Rugby Football Union chief executive Steve Brown is stepping down at the end of the year after only 16 months in the role.
Brown ends his seven-year association with the RFU, having replaced Ian Ritchie in September 2017.
It is understood that Brown had grown weary of the internal politics at the governing body and that the decision to resign was his own.
The RFU has been plunged into turmoil by his departure, which comes nine months out from the World Cup and in the wake of stinging criticism from former chief executive Francis Baron.
Baron produced a report accusing Twickenham of financial mismanagement after 64 redundancies were made during the summer despite record revenues being generated for 2016 and 2017.
The RFU disputes a number of his claims which are based on its published accounts only and he has not worked since departing in 2010.
Brown said: “This has been a very difficult decision for me to make and I informed the RFU board earlier this week that the time is right for me to step down and take some time out.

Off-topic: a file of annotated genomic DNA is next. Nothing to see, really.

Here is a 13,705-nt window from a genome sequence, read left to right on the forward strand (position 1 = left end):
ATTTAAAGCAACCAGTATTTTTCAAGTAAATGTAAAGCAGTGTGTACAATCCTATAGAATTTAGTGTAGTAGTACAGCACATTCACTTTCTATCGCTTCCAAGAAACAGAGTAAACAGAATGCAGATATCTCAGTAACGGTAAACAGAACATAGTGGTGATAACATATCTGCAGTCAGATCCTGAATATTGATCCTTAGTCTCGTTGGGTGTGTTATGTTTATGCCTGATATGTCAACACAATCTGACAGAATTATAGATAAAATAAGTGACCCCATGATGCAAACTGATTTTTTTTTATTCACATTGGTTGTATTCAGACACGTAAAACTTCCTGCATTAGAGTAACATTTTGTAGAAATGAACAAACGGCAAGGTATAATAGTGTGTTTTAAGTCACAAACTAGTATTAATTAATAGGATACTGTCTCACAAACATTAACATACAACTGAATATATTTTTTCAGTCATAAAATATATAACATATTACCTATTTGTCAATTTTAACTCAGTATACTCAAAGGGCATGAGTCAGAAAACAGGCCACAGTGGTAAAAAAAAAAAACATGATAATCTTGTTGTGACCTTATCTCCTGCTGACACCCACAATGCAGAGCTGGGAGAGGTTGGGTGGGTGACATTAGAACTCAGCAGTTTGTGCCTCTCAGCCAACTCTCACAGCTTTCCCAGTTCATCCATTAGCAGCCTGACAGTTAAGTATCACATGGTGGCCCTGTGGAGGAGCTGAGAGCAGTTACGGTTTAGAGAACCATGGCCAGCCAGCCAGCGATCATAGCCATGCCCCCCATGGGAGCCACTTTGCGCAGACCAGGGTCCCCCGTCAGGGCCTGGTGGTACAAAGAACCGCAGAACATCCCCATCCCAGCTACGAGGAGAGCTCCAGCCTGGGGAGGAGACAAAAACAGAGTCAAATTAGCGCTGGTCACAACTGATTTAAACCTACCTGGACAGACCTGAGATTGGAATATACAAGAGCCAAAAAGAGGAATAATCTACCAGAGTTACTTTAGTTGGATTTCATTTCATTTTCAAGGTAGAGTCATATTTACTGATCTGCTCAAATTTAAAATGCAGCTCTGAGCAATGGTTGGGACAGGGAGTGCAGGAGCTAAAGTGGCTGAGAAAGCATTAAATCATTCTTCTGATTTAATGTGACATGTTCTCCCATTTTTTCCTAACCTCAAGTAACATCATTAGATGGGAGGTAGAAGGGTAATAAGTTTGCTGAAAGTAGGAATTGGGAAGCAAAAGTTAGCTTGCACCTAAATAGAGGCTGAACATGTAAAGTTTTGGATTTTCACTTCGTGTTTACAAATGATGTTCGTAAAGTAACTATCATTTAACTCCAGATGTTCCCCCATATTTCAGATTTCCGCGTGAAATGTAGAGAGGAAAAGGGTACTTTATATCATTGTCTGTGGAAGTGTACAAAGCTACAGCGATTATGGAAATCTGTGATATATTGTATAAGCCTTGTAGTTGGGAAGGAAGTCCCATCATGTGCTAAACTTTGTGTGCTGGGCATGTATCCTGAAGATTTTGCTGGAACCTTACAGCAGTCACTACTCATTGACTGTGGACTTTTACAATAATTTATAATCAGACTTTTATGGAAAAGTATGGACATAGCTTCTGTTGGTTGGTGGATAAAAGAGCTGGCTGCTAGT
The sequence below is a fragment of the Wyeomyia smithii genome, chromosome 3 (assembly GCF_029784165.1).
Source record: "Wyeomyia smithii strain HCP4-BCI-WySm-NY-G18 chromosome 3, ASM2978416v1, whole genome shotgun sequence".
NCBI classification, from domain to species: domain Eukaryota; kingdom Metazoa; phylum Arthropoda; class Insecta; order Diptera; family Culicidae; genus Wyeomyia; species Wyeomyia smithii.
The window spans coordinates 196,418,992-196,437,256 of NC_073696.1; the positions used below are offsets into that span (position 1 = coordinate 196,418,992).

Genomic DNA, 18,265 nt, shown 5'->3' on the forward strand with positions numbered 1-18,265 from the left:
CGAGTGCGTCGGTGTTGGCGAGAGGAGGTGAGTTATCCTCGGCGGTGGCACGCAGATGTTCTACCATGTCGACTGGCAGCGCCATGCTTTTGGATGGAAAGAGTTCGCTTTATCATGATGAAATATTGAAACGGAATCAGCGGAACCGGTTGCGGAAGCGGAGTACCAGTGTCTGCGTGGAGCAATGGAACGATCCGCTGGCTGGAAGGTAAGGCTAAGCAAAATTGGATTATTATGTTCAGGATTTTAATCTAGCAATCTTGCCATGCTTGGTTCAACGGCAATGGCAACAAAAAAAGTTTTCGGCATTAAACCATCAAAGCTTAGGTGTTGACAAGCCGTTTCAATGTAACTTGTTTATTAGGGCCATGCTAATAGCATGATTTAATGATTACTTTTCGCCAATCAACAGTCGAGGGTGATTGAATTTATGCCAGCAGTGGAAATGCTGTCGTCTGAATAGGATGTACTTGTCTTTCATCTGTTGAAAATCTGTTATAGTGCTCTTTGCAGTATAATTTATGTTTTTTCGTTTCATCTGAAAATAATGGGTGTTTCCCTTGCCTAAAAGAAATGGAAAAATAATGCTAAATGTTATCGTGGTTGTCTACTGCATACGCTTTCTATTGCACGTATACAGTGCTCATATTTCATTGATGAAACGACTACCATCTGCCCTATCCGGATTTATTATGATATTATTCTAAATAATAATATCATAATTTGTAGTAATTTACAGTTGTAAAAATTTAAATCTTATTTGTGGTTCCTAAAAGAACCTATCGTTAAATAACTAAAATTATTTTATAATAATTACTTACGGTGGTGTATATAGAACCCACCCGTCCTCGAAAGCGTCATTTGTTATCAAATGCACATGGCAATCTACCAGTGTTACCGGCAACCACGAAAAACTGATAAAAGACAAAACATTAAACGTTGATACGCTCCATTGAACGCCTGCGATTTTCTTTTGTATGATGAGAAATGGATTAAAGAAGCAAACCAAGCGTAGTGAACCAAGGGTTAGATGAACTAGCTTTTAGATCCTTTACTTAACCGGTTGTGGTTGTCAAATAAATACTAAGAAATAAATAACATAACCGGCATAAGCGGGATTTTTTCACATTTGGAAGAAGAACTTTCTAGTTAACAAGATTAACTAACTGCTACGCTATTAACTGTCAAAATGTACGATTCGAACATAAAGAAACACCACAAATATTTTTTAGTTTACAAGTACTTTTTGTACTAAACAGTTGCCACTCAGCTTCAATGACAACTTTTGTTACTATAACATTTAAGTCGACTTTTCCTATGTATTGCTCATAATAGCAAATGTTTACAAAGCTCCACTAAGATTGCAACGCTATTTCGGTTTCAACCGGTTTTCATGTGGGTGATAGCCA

“I’ve loved my time in rugby and am deeply proud to have made a contribution to a sport I love.
“It has been a fascinating seven-and-a-half years and a great honour to lead the RFU over the last 14 months. I am proud of the people who make up the union.
“I’m sad to leave, but the Union is in good shape, with an excellent leadership team in place.”
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Brown declared his rise to chief executive as the “job of a lifetime” upon his appointment only to be ground down by the intrigue at the game’s largest and richest union.
“The RFU staff are very sad. Steve is a popular leader and greatly admired and respected for his decency. He will be missed,” an RFU spokeswoman said.
Director of professional rugby Nigel Melville will act as interim chief executive until a replacement is found.
Baron alleges there has been a cumulative net loss of £46.4million since 2012 and questioned the revised cost of the new East Stand hospitality facility, which rose from £54m to £81m.
Brown said in August that the redundancies were to help offset rising fixed costs against an outlook of plateauing or reduced profit.
He oversaw delivery of the 2015 World Cup on these shores following Debbie Jevans’ resignation and in January awarded England head coach Eddie Jones a contract extension lasting until 2021, dependent on results at Japan 2019.
He has also been involved in negotiations over the new season structure, which was revealed last month.
RFU chairman Andy Cosslett said: “This is a sad day for the union. Steve has made a huge contribution to the RFU during his time here. He has been a pivotal figure during a long period of sustained growth.
“Steve’s tireless work ethic and selfless attitude has won him the respect of all who know him and the game will be extremely sad to see him go.”